AUSTIN, Texas—Innovative saliva-based health diagnostic tools will be developed by researchers at The University of Texas at Austin through a $6 million, multi-institutional grant from the National Institutes of Health (NIH).
Saliva—with its slimy mix of proteins, hormones and antibodies—can tell a lot about a person’s health, and it is much easier and less painful to collect than blood. But, the medical community lacks the technologies to perform large-scale salivary diagnostics.
With collaborators at three medical schools, Professor of Chemistry and Biochemistry John McDevitt aims to develop lab-on-a-chip sensor systems for measuring important biomarkers in saliva samples.
The lab-on-a-chip technology was previously developed in McDevitt’s laboratory and has been licensed to LabNow, Inc. Lab-on-a-chip systems are miniaturized biosensors that, coupled with portable instruments, promise to offer inexpensive, point of care medical diagnosis. The technology is being tested for use in the monitoring of HIV immune function.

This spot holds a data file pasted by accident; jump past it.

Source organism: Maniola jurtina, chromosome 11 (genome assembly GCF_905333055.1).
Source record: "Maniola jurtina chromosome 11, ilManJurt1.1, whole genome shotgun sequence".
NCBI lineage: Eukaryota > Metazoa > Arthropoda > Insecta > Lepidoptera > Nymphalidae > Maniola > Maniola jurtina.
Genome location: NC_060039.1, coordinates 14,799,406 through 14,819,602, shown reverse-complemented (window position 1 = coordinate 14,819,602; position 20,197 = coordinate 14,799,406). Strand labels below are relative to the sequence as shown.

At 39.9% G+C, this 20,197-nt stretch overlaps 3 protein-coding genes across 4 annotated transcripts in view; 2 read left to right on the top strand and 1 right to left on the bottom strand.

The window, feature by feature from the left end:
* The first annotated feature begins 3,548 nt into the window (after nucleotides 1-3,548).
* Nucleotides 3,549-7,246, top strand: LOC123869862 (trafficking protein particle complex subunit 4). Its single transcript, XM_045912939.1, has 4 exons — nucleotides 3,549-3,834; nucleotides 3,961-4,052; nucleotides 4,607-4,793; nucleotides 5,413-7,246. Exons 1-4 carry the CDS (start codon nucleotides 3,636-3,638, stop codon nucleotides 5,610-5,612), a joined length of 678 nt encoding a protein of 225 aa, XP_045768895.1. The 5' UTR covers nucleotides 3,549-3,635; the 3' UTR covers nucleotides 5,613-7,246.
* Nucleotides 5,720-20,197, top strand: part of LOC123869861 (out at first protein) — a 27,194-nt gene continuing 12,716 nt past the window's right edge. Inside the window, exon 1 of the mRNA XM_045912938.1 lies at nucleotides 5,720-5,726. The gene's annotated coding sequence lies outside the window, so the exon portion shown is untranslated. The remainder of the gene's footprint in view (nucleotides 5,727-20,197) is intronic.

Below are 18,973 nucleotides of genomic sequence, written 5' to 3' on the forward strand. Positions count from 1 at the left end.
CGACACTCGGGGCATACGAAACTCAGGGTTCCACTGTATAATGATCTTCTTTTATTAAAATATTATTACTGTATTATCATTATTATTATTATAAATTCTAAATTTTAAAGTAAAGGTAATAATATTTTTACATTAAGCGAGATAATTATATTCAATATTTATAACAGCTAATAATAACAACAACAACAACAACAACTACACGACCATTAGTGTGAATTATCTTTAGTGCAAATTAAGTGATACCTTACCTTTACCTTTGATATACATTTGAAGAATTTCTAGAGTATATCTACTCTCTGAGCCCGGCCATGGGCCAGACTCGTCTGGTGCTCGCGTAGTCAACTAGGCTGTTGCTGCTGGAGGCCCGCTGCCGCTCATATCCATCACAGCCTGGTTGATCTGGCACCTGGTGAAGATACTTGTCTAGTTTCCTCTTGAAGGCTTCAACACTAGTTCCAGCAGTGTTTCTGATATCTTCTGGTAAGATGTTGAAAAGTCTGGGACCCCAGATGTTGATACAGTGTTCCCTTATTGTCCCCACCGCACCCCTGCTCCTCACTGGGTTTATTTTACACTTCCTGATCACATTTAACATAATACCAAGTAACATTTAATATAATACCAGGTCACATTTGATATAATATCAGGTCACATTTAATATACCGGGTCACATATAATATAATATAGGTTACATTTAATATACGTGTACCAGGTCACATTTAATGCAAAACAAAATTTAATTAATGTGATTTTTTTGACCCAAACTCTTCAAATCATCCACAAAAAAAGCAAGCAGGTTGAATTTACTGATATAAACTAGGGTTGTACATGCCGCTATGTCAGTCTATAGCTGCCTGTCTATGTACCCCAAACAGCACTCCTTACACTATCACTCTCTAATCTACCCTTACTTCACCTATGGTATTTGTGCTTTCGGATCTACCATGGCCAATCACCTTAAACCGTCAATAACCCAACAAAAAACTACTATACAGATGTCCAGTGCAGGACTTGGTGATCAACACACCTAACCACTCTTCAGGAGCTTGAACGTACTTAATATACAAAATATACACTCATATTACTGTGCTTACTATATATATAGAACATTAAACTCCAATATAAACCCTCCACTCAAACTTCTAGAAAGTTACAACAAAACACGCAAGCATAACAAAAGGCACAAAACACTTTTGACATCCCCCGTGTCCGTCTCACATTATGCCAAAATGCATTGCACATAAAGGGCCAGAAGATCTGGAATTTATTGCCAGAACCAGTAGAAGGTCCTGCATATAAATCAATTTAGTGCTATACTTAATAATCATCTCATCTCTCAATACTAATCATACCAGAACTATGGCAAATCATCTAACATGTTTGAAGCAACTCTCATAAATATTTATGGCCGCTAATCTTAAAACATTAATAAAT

"Through these efforts, we’re trying to make clinical diagnostic tests more accessible, less expensive and less painful," said McDevitt.
The approach is consistent with the mission of the new Texas Institute for Drug and Diagnostic Development, with which McDevitt is affiliated. The development of these noninvasive oral fluid tests is also expected to provide more options for diagnosis and monitoring health issues in children, contributing to the new activities of the Dell Pediatrics Research Institute.
McDevitt will serve as the principal investigator for the grant, awarded recently by the National Institute of Dental and Craniofacial Research, a division of the NIH.
The cooperative research program brings The University of Texas at Austin together with the University of Texas Health Science Center at San Antonio, the University of Kentucky and the University of Louisville.